I am looking for advice. We have a social group. Our president chose to leave our group, (do not wish to name the name). This president founded the group and choose the name. The group pays dues and has annual parties of which the proceeds go back to the group for other functions. The president stole the money. When we confronted the president, they quit the group. I have checked and the name is not trademarked. We want to trademark the name to prevent the former president from having a claim to the money under the group name. Can we do this legally?
closed as off topic by Ben Hoffman May 11 '11 at 12:30
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Yes. In cases of dispute, this disparity of rights is often referred to as "first to file" as opposed to "first to use." In most systems, a trademark can be registered if it is able to distinguish the goods or services of a party, will not confuse consumers about the relationship between one party and another, and will not otherwise deceive consumers with respect to the qualities of the product.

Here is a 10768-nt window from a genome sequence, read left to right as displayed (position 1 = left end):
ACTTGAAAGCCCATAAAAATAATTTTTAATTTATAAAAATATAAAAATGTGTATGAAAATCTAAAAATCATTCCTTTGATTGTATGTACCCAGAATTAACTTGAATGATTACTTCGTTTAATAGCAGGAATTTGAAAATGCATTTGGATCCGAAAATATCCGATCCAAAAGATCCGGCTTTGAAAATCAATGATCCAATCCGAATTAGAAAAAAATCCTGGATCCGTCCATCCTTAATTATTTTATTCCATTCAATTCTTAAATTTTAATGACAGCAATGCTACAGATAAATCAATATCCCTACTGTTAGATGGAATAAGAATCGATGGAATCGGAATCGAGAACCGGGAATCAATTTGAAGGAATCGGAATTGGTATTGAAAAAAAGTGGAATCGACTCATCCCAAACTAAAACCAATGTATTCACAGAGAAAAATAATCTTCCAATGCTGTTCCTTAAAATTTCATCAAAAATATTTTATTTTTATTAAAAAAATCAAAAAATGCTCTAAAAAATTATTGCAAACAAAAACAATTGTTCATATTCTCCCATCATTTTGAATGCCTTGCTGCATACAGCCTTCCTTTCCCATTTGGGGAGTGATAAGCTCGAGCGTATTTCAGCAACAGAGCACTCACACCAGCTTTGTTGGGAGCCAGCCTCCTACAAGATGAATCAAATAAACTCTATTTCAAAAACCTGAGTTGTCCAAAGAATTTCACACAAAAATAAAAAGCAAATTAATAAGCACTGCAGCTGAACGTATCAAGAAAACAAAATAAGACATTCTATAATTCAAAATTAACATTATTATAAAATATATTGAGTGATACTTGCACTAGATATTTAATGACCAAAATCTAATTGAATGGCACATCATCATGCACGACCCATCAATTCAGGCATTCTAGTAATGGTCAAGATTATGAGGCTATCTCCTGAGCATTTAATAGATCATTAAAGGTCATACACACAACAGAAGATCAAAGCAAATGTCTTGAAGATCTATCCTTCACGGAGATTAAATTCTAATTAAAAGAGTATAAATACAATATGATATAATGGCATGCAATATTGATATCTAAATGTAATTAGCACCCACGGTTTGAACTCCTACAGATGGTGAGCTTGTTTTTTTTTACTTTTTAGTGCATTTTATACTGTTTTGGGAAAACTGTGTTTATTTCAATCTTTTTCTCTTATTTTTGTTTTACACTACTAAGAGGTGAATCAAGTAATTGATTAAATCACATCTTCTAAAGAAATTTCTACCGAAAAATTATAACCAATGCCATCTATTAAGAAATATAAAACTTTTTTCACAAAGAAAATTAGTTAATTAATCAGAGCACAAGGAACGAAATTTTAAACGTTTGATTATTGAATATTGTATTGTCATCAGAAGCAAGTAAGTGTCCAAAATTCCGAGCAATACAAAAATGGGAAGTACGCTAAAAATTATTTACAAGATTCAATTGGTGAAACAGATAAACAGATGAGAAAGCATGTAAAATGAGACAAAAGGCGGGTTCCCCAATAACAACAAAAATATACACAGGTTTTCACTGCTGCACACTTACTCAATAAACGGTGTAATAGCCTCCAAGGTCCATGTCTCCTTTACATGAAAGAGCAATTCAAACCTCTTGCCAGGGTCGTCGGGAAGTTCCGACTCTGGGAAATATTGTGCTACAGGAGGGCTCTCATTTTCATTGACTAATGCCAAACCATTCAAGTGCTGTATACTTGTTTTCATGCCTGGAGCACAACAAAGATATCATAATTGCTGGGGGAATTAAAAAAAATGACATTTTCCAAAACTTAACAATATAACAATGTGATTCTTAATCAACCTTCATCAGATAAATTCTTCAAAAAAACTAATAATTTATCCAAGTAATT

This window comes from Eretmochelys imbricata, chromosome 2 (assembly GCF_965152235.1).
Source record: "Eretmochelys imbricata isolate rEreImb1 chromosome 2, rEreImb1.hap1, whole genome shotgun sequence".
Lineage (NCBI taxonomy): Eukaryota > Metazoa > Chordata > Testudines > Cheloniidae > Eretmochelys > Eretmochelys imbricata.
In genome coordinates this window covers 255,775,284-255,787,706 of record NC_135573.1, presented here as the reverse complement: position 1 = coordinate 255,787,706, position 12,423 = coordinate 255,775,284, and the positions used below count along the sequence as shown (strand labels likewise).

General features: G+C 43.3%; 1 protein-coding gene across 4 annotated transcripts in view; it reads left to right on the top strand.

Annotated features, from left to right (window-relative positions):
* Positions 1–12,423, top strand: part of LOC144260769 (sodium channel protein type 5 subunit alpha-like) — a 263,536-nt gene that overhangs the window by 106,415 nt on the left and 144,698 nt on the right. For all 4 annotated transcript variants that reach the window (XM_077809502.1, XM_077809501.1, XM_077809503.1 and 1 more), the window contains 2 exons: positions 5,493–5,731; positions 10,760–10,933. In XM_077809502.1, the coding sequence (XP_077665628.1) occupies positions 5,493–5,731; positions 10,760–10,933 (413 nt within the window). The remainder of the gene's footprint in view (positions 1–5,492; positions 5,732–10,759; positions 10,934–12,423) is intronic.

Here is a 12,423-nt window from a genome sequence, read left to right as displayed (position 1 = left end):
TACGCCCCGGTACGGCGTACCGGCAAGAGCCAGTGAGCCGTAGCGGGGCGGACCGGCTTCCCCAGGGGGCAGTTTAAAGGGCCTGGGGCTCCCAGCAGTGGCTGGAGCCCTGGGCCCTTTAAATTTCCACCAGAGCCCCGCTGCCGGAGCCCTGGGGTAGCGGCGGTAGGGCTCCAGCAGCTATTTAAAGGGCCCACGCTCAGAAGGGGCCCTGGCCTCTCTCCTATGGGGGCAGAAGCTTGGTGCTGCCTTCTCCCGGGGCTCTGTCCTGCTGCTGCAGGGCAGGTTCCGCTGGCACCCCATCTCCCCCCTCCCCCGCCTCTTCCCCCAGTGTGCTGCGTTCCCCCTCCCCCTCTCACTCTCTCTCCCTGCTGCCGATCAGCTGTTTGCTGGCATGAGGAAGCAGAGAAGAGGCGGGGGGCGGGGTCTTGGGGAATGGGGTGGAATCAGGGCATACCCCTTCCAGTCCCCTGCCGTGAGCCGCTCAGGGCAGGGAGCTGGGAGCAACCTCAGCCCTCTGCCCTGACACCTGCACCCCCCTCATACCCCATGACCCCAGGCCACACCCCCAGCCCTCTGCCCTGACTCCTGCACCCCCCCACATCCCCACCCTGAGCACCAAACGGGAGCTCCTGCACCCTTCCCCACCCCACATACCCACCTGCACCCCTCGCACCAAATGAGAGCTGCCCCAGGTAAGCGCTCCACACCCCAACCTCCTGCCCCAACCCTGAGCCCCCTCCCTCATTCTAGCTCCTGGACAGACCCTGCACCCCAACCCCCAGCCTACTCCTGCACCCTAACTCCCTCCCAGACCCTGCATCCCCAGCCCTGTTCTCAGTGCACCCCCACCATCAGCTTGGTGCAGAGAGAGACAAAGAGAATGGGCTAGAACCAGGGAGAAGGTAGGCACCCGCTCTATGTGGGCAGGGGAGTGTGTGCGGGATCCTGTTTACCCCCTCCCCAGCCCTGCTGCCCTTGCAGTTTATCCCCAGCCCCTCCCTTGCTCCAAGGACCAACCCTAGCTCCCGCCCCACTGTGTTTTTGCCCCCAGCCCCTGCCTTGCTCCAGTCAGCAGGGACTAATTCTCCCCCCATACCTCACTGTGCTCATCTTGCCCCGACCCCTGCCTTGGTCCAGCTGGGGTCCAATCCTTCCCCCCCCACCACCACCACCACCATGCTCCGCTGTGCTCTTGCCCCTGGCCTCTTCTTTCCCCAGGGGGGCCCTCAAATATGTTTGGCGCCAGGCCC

The owner of a registered trademark may commence legal proceedings for trademark infringement to prevent unauthorized use of that trademark. However, registration is not required. The owner of a common law trademark may also file suit, but an unregistered mark may be protectable only within the geographical area within which it has been used or in geographical areas into which it may be reasonably expected to expand.
In the United States the registration process entails several steps prior to a trademark receiving its Certificate of Registration.
You can read more on Trademarks on Wikipedia
Disclaimer: I am not a lawyer. All information given is from Wikipedia. You should consult with a lawyer.